Carleton College's student newspaper since 1877

The Carletonian

The Carletonian

The Carletonian

Arb Notes

<lass="page layoutArea column" title="Page 1">

The Mystery of the Marschner Map

The Carleton College Arboretum, located on the border of two distinct prairie and forest habitats, works to accomplish many conservation efforts, such as ecological restoration. However, how do we know what vegetation originally existed in the Arboretum prior to the beginning of its development in the early 1900s? While there is biological and geological evidence, a great deal of what we know about the land’s past comes from human documentation in the form of public land surveys.

The original land survey notes of Minnesota date from 1848 to 1907, and consistof survey reference points, plat drawings, and specific descriptions of the natural features and geography of about 3,800 of Minnesota’s townships. From 1929 to 1931, Francis J. Marschner took on the massive task of creating one of the most comprehensive and detailed maps on Minnesota vegetation by poring through the surveys and piecing them together. The map, titled The Original Vegetation of Minnesota, now serves as one of the most accurate and meticulous records of Minnesota’s vegetation prior to settlement. However, questions still exist about what inspired Marschner to make the map: nobody commissioned him to do it, and Marschner is thought to have never stepped a foot into Minnesota.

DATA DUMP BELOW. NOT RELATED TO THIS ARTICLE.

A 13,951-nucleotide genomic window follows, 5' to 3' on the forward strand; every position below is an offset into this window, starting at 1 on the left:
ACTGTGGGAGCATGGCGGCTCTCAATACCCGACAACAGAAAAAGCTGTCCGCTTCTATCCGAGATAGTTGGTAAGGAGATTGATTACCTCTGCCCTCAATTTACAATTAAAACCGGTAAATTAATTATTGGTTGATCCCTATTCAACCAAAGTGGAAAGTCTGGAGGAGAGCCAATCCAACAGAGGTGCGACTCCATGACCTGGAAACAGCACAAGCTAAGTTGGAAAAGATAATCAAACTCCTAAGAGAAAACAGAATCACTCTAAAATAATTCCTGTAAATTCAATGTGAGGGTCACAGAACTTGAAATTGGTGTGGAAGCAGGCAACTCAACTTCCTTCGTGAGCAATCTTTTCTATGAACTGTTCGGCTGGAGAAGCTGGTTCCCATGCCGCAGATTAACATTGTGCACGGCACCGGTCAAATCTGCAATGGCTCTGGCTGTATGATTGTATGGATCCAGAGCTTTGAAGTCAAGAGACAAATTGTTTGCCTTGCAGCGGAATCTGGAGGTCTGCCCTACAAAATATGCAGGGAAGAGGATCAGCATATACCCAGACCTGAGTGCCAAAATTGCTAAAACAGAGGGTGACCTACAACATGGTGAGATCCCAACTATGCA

While Marschner has left little behind to indicate the process of constructing the Minnesota map, one record notes that he had to go through 200 volumes of field notes. In fact, the original version of the map disappeared between 1940 and 1950 (luckily a copy existed). Marschner, originally from Austria, was a USDA employee who specialized in land-use mapping. Colleagues of Marschner say he was unmatched in his dedication to cartographic work, and that he likely stumbled upon the notes at the Bureau of Land Management and decided to make the map simply because he could. Marschner continued working with the government after retirement until his death at the age of 83 in 1966. The Marschner map, despite its mysterious background, remains as an unparalleled resource to ecologists and the Arboretum.

Leave a Comment
More to Discover

Comments (0)

All The Carletonian Picks Reader Picks Sort: Newest

Your email address will not be published. Required fields are marked *